Mojica was determined to graduate from high school, and she did just that. She encourages mothers to overcome the same challenge, urging them to find someone trustworthy to leave their children with so that mothers can focus on their studies, which will ultimately benefit their families.
Mojica says that when it comes to balancing her business and family, both are important to her, so she puts her all into ensuring they’re attended to well. She gives the example of balancing her time between her bread work and helping her kids with their homework.
Zulay Guevara started making mango salad in her community of Nuevo Caimitillo, which transpired into her being the business owner of two kiosks. People also now ask her to make food for events, with tamales being a favorite request. Guevara wants women to know this: Wives don’t have to rely on their husbands for financial survival.
One of Guevara’s biggest challenges was getting an education. With the support of her mom, who also wanted to graduate from high school, they went to night school, graduating with their high school diplomas. Upon receiving a grant for college, Guevara expanded her mango salad sales into the business she now runs today, motivated to help her and her mom pay for their transportation and food to get to and from their university.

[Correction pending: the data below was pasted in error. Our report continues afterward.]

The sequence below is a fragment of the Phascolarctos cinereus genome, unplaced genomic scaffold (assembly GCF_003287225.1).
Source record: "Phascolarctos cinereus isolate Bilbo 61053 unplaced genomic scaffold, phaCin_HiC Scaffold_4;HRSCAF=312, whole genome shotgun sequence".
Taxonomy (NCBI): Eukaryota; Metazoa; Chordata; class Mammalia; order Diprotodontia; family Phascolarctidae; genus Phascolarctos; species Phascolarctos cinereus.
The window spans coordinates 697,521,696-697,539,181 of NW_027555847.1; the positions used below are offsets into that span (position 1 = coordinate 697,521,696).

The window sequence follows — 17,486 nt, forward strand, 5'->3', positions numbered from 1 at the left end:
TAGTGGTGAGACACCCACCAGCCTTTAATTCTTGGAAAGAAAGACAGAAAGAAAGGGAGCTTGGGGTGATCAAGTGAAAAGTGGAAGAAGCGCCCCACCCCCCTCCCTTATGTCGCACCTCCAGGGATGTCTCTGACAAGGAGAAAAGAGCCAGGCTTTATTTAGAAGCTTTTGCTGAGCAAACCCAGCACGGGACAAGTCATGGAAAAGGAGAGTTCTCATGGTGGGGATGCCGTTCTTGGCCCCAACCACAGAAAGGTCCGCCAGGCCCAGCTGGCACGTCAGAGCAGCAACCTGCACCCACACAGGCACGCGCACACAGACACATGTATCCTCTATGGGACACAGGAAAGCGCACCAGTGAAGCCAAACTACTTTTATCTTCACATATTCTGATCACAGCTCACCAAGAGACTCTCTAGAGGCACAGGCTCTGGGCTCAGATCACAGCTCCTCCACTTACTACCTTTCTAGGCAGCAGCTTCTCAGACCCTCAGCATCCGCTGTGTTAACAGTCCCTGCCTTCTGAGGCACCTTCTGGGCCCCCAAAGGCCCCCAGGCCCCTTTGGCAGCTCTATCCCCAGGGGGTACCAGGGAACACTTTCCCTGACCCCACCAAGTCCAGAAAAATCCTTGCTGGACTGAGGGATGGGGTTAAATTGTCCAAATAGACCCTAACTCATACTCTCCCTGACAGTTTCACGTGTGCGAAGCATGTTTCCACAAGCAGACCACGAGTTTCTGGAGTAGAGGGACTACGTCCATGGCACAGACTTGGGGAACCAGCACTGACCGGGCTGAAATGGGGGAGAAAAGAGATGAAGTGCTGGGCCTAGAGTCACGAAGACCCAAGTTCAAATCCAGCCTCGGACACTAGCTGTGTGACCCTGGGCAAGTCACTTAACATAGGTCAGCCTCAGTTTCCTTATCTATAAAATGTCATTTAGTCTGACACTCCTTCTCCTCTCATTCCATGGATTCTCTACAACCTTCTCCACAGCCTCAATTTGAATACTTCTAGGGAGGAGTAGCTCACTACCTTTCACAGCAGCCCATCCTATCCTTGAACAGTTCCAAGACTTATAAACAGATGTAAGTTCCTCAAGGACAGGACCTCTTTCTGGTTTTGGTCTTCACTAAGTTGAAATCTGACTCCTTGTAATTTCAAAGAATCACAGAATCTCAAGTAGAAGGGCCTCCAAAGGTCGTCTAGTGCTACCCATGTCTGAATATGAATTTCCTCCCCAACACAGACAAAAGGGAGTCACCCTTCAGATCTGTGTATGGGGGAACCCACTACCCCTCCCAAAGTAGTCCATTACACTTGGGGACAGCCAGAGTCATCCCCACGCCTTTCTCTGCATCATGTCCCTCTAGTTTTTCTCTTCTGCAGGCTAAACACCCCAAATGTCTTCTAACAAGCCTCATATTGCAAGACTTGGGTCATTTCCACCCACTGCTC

To Guevara, being organized is the most important quality a woman can have when balancing their work and business. She also builds her schedule around times that prioritize both her customers and family; she works extra hours during the two monthly periods when Panamanians get paid, allowing her to work less around important family events, church on Sundays, and other family commitments.
During the forum, the four women were asked how they believe communities can help women become business owners and achieve financial independence. Dogirama responded that a community should involve women in everything instead of dividing tasks between “women’s jobs” and “men’s jobs.”
Meanwhile, Martínez encourages women to leave their timidness behind instead of staying hidden inside their houses. She urges women to free themselves of the mindset that living in a rural area means there’s no way they can make something of themselves.
Mojica believes that women within a community are responsible for helping to lift each other up. She says she teaches other women how to make baked goods for free and hopes they, too, pass on the knowledge and her “I can” attitude to others.
Governmental institutions should also make an effort to come to rural communities, says Guevara. She explains it’s hard for women who live far from civilization and without upfront capital to arrive at schools and training facilities to become educated in a skill that can lead to a business. Furthermore, she implores institutions to actively seek out women to participate in their training.
Beyond the Panel
The Consejo Consultivo organized a series of speakers for attendees of the women’s forum. Among them included the Panamanian Women’s Ministry, a talk about self-care and domestic violence by a psychologist, and a medical doctor speaking about women’s health topics.
A boxed lunch was offered to attendees at the end of the event, along with the opportunity to purchase the women’s products at vendor stands.